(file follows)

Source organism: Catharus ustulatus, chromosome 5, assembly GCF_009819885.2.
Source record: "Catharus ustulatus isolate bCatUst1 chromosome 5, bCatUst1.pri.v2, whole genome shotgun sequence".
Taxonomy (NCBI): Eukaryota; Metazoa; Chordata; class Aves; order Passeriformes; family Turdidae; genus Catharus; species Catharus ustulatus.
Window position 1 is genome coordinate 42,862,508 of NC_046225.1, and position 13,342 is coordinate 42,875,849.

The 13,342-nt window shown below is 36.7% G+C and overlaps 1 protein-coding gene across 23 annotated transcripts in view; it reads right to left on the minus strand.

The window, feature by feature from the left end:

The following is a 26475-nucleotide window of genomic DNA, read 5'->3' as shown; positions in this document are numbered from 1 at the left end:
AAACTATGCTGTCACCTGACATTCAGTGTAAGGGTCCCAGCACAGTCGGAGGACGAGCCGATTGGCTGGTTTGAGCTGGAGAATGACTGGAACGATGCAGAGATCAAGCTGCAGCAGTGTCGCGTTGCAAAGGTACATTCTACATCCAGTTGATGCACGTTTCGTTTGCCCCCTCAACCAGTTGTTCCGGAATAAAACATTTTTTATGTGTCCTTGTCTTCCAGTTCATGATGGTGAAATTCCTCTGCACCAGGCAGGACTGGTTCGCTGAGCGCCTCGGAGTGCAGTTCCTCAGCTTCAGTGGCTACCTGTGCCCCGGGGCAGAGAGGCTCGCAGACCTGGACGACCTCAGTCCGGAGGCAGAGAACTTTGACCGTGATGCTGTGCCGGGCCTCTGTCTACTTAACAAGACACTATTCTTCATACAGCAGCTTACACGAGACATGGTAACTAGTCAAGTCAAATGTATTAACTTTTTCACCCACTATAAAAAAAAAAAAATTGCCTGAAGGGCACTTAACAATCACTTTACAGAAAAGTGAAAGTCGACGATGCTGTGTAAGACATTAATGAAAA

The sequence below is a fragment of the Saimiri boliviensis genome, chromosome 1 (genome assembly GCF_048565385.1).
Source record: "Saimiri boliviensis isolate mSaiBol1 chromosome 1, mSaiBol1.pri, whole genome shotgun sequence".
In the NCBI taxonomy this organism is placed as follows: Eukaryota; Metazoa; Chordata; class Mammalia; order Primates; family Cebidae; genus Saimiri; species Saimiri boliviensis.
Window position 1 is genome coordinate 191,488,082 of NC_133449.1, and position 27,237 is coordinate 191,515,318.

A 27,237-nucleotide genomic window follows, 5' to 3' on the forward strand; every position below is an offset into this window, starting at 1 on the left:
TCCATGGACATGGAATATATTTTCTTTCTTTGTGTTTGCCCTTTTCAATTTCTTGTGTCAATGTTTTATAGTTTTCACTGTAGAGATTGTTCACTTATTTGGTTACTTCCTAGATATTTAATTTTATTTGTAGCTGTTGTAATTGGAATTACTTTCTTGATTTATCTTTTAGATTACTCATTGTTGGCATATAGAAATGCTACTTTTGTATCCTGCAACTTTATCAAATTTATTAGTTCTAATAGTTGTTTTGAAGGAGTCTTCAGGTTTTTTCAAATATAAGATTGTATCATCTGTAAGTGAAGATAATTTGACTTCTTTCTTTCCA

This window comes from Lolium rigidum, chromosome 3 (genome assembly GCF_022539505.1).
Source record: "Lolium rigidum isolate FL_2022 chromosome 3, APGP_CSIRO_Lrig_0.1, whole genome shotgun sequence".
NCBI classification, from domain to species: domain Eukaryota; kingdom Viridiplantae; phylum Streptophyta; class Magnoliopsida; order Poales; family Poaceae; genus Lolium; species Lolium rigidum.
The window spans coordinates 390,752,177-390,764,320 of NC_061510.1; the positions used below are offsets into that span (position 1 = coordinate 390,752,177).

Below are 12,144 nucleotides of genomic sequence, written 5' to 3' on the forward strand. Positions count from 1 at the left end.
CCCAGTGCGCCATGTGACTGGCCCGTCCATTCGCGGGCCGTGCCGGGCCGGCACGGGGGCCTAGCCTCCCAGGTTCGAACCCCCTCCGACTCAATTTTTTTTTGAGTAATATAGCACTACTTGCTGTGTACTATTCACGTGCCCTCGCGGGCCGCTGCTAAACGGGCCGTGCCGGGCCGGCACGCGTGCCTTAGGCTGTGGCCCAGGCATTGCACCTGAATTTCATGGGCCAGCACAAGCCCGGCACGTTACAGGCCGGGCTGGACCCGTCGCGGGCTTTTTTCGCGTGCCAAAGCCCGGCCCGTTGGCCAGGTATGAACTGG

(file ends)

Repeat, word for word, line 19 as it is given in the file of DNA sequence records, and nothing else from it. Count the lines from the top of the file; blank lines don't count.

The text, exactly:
Below are 12,144 nucleotides of genomic sequence, written 5' to 3' on the forward strand. Positions count from 1 at the left end.